Let us make in-depth study of the meaning, types and importance of variations in different organisms.
Variations mean the differences (morphological, physiological, cytological and behaviouristic) amongst the individuals of the same species and the offspring of the same parents.
They are found in all the characters and in every conceivable direction. Therefore, no two individuals are similar.
Types of Variations:
Variations are classified variously according to:
(i) Affected Trait:
Morphological, physiological, cytological and behaviouristic.
Useful, harmful and neutral or indifferent
Meristic (number of parts and their geometrical relations) and substantive (appearance),
Continuous and discontinuous,
(v) Cells Affected:
Somatic and germinal,
(vi) Phenotypic (observable) and genotypic (constitutional).
I. Somatic or Somatogenic Variations:
The variations affect the somatic or body cells of the organisms. They are also called modifications or acquired-characters because they are acquired by an individual during its life time. Lamarck (1801, 1809) based his theory of evolution on the inheritance of acquired characters. However, as proved by Weismann (1892), somatic variations die with the death of the individual and are hence non-inheritable. They are caused by three factors—environment, use and disuse of organs and conscious efforts.
(a) Environmental Factors:
The environmental factors are medium, light, temperature, nutrition, wind, water supply, etc. The environmental factors bring about only slight modifications in animals but in plants the modifications are much more conspicuous. This is due to the environmental effect on the meristems of various parts. A slight change in the meristematic activity can have permanent effect on the plant. Environment can also change the amount of flowering and bring about non- inheritable changes in the floral parts.
Some of the more important environmental factors are:
It is common knowledge that some amphibious plants show heterophilly with dissected leaves inside water and entire leaves outside, e.g., Ranunculus aquatilis. Stockard placed eggs of fish Fundulus in sea water containing magnesium chloride. The young ones reared in such medium possessed one median eye instead of the two usual lateral eyes. Hydrangea bears blue flowers in acidic soil arid pinkish flowers in alkaline soil.
In the absence of light the plants remain etiolated. Shade produces elongated internodes and thinner and broader leaves. It increases the succulence of many vegetables. Strong light, on the contrary, helps in the production of more mechanical tissue and smaller and thicker leaves. Palisade parenchyma becomes multilayered under strong light but remains single layered under moderate intensities of light (e.g.. Peach).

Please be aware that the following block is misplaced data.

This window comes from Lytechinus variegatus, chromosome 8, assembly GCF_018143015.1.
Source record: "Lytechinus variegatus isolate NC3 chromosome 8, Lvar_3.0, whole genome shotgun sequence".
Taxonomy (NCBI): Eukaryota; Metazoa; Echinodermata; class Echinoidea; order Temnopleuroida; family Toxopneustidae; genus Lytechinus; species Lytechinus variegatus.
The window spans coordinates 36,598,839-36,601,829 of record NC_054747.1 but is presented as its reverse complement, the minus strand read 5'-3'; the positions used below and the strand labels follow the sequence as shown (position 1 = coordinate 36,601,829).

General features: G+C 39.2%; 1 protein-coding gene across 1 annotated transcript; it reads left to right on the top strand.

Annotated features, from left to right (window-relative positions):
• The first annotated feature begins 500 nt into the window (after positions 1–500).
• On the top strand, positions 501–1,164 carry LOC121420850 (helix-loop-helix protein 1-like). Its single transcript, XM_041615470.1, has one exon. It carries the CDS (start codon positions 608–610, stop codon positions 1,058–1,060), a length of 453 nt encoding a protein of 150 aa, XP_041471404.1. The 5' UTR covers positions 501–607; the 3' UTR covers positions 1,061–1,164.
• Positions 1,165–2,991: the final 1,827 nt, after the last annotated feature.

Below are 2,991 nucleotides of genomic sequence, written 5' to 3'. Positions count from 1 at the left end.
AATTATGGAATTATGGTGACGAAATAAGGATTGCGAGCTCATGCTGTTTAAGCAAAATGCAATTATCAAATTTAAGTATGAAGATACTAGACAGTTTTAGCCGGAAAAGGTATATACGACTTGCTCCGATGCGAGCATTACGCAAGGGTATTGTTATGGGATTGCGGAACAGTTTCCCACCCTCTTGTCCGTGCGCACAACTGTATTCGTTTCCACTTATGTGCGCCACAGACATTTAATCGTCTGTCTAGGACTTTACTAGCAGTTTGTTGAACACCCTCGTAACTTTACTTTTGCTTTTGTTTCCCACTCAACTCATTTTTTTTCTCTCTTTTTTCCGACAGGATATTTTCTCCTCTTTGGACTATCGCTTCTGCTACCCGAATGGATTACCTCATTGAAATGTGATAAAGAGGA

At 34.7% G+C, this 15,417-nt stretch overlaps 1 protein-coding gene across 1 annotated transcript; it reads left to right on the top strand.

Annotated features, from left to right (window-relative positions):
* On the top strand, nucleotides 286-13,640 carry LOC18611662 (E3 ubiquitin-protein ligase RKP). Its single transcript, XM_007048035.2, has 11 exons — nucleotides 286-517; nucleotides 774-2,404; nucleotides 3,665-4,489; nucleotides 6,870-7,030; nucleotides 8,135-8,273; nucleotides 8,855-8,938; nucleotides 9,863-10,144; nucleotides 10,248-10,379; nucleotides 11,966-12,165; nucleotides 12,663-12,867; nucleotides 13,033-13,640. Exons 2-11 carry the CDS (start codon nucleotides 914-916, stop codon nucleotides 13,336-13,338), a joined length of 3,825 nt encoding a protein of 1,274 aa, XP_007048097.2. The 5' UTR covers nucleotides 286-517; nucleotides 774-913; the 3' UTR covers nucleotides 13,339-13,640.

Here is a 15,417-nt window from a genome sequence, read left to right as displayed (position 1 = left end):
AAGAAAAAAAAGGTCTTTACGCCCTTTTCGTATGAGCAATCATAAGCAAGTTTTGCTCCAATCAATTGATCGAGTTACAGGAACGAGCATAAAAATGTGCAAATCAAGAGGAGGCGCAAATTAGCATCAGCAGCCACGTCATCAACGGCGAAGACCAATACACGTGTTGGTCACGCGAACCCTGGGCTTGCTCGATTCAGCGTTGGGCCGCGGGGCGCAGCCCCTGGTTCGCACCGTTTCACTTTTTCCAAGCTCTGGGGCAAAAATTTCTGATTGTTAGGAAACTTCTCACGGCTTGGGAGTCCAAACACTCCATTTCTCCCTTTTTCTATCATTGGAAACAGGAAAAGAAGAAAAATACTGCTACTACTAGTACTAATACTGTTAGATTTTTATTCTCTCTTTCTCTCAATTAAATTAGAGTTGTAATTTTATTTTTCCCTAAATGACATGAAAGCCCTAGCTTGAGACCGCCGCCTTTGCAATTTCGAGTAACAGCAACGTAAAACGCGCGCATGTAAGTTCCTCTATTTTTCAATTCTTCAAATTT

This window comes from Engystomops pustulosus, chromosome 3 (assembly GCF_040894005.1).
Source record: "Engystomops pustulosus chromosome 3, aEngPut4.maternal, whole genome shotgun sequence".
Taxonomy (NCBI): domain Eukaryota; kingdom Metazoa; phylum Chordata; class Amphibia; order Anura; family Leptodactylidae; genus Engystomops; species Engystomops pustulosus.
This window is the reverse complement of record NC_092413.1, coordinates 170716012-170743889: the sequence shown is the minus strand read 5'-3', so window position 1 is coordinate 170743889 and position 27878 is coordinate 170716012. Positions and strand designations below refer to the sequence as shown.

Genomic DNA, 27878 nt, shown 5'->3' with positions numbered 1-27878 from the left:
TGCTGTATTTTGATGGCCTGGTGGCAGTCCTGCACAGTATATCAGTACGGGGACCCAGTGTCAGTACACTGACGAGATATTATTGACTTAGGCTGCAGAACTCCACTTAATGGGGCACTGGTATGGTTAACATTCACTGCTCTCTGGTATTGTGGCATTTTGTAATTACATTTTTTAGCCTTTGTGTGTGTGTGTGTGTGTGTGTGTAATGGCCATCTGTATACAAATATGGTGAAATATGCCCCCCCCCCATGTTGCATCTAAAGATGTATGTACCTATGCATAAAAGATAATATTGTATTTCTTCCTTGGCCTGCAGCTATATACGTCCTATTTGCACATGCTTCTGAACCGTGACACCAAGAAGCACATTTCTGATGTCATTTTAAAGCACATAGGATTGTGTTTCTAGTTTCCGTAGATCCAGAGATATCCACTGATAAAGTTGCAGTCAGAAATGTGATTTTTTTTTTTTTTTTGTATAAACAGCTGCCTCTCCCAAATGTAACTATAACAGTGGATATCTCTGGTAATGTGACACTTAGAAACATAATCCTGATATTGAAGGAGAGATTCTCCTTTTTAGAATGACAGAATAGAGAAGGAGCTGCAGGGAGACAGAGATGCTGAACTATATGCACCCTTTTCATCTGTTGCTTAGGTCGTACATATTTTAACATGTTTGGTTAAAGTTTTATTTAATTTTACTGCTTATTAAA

The effect of light has also been observed by Cunningham in flat fish Solea. The fish habitually rests on left side. It develops pigmentation and eyes on right side, the side exposed to sun. If left side is exposed to sunlight in the young fish, both eyes and pigmentation develop on that side.
Temperature directly affects the metabolic activity of the organisms and rate of transpiration in plants. Plants growing in hot area show stunted growth of the aerial parts and greater growth of the root system. Strong sunlight and high temperature bring about sun-tanning of human skin by production of more melanin for protection against excessive insulation and ultraviolet radiations.
The individual provided with optimum nutrition grows best while the under nourished shows stunted growth. The abundance or deficiency of a mineral salt produces various types of deformities in plants. A larva of honey bee fed on royal jelly grows into queen while the one fed on the bee bread develops into worker.
Plants growing in soils deficient in water or in areas with little rainfall show modifications in order to reduce transpiration and retain water, e.g., succulence, spines, reduced leaves, thick coating, sunken stomata, etc. Those growing in humid and moist area show luxuriant growth.
(b) Use and Disuse of Organs: